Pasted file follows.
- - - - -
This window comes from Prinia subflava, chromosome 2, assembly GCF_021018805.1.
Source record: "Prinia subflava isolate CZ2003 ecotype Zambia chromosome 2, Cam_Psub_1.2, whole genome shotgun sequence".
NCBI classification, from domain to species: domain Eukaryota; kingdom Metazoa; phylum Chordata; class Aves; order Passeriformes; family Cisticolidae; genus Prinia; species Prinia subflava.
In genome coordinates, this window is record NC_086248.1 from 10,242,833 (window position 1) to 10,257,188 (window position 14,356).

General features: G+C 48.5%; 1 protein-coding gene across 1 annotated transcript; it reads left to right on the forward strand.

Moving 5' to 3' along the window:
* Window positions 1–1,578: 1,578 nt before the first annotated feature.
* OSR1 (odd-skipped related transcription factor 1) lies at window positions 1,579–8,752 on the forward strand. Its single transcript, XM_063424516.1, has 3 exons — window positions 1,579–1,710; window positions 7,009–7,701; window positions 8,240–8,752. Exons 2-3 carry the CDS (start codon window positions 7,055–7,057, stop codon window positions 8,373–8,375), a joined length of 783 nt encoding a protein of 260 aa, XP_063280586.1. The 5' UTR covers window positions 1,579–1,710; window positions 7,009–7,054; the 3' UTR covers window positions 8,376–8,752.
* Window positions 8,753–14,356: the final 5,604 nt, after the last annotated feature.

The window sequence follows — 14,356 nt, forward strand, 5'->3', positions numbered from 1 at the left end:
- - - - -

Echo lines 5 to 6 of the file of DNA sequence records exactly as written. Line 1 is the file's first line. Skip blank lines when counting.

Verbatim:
General features: G+C 48.5%; 1 protein-coding gene across 1 annotated transcript; it reads left to right on the forward strand.

Moving 5' to 3' along the window: